I was friends with a partner there and asked him why one person had made partner and not another. I was told that the person who made partner had billed 3,300 hours and the one who did not only billed 2,900 hours. Keep in mind that 2,900 hours is almost 60 hours a week of billable time. Not every second you are in the office is billable: to bill that type of time you need to bill a lot of hours.
I moved to another law firm looking for a more normal life. But when I got there, I wasn’t given any work for the first month I was there. I sat in my office mindlessly looking at the computer screen. When I asked why there was no work, I was told that the firm had lost a major client. Over the next 12 months or so, I watched about thirty percent of the partners in the firm get let go – some of whom had been there for decades. An associate down the hall from me who had been at the top of his class at Columbia Law School had not been given any work in over 12 months. Fortunately, I started getting work from a partner who had a good amount of work and is still my friend to this day – he too, however, was ultimately let go.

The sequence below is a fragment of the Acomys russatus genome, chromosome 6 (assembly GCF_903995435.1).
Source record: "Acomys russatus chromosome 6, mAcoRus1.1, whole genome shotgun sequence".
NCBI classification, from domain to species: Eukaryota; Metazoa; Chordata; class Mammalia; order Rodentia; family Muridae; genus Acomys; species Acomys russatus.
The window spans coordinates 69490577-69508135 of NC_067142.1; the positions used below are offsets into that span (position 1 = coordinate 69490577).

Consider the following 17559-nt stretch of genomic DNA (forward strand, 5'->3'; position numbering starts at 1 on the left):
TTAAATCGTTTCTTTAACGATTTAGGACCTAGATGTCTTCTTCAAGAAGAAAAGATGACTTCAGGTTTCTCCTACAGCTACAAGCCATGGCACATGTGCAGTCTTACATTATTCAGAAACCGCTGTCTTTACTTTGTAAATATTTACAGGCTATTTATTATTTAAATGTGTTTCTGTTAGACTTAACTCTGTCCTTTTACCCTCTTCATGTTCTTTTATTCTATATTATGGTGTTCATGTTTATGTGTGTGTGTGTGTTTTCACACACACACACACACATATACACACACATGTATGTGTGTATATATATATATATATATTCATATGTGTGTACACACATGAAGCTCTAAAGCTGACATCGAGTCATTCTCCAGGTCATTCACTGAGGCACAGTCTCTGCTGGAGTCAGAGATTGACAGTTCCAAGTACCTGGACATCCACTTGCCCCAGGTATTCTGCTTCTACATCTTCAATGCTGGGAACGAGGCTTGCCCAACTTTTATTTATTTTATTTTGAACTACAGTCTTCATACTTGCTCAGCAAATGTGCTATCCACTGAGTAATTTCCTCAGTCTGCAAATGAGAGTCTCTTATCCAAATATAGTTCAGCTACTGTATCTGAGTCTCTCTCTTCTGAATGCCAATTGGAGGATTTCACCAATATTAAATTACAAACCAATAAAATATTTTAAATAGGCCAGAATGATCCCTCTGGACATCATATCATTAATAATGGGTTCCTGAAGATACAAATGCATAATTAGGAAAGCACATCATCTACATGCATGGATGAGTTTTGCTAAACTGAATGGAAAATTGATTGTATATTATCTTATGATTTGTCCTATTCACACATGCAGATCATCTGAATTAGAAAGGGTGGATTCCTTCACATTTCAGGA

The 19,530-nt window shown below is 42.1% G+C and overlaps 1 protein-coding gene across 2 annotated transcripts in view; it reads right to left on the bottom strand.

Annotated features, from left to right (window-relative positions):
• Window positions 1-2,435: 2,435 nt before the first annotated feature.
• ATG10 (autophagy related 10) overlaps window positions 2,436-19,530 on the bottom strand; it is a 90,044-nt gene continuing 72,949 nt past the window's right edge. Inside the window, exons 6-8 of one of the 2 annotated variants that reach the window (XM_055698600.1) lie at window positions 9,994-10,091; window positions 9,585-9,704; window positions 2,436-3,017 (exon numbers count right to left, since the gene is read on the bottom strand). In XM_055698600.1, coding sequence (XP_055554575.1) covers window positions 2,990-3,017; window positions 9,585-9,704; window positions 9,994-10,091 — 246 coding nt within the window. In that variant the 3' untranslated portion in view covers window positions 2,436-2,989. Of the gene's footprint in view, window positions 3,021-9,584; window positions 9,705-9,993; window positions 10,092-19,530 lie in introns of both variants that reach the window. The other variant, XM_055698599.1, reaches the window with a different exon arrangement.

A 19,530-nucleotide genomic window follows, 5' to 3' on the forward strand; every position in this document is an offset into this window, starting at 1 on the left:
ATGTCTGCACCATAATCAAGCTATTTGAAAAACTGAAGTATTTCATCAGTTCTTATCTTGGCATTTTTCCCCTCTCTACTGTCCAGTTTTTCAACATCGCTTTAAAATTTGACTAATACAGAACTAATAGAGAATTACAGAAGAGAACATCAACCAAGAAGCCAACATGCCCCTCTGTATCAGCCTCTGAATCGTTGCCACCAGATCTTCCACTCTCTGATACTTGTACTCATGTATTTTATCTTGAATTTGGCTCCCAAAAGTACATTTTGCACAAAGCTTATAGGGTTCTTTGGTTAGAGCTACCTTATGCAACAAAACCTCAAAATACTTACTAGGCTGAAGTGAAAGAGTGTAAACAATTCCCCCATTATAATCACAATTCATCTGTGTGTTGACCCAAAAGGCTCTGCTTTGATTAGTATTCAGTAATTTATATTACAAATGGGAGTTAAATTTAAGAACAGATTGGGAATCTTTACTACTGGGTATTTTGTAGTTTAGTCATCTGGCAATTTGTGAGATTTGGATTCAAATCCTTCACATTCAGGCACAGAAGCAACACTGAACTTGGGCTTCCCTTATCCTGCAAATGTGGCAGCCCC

There is nothing wrong with the competitive nature of the law firm environment, or what it takes to rise there. What is important to understand, though, is that a law degree may not make as much sense as it appears to make on the surface for most talented people. In fact, unless you are really intelligent and willing to work very, very hard, it does not make a lot of sense for most people.
I will just come out and say this because it is important to understand: Most of the attorneys who do really well have something deep down to prove. No one can work those sorts of hours without having some sort of need that is fulfilled by doing this. The best attorneys I have met typically do not come out of upper middle class environments, for example. They generally come from middle to lower-middle class environments. They are hungry to get ahead and prove something to themselves and the world. These are the sorts of people who stick with it —not your upper crust types.